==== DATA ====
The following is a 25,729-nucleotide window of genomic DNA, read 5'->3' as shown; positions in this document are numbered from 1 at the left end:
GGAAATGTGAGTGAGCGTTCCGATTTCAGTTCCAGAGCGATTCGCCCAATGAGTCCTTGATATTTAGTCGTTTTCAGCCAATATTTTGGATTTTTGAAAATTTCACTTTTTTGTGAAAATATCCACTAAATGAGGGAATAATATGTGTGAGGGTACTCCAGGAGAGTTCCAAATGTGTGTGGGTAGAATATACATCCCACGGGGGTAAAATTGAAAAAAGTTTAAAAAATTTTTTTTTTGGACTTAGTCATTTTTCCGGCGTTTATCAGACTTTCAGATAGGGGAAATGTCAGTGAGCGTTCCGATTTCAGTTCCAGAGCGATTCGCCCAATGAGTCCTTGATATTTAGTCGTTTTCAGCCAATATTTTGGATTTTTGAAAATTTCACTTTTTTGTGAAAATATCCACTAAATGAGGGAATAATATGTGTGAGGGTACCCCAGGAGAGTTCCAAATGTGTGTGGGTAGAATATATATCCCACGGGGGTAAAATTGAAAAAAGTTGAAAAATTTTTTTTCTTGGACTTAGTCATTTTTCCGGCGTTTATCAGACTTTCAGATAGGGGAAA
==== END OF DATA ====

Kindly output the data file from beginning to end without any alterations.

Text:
The following is a 25,729-nucleotide window of genomic DNA, read 5'->3' as shown; positions in this document are numbered from 1 at the left end:
GGAAATGTGAGTGAGCGTTCCGATTTCAGTTCCAGAGCGATTCGCCCAATGAGTCCTTGATATTTAGTCGTTTTCAGCCAATATTTTGGATTTTTGAAAATTTCACTTTTTTGTGAAAATATCCACTAAATGAGGGAATAATATGTGTGAGGGTACTCCAGGAGAGTTCCAAATGTGTGTGGGTAGAATATACATCCCACGGGGGTAAAATTGAAAAAAGTTTAAAAAATTTTTTTTTTGGACTTAGTCATTTTTCCGGCGTTTATCAGACTTTCAGATAGGGGAAATGTCAGTGAGCGTTCCGATTTCAGTTCCAGAGCGATTCGCCCAATGAGTCCTTGATATTTAGTCGTTTTCAGCCAATATTTTGGATTTTTGAAAATTTCACTTTTTTGTGAAAATATCCACTAAATGAGGGAATAATATGTGTGAGGGTACCCCAGGAGAGTTCCAAATGTGTGTGGGTAGAATATATATCCCACGGGGGTAAAATTGAAAAAAGTTGAAAAATTTTTTTTCTTGGACTTAGTCATTTTTCCGGCGTTTATCAGACTTTCAGATAGGGGAAA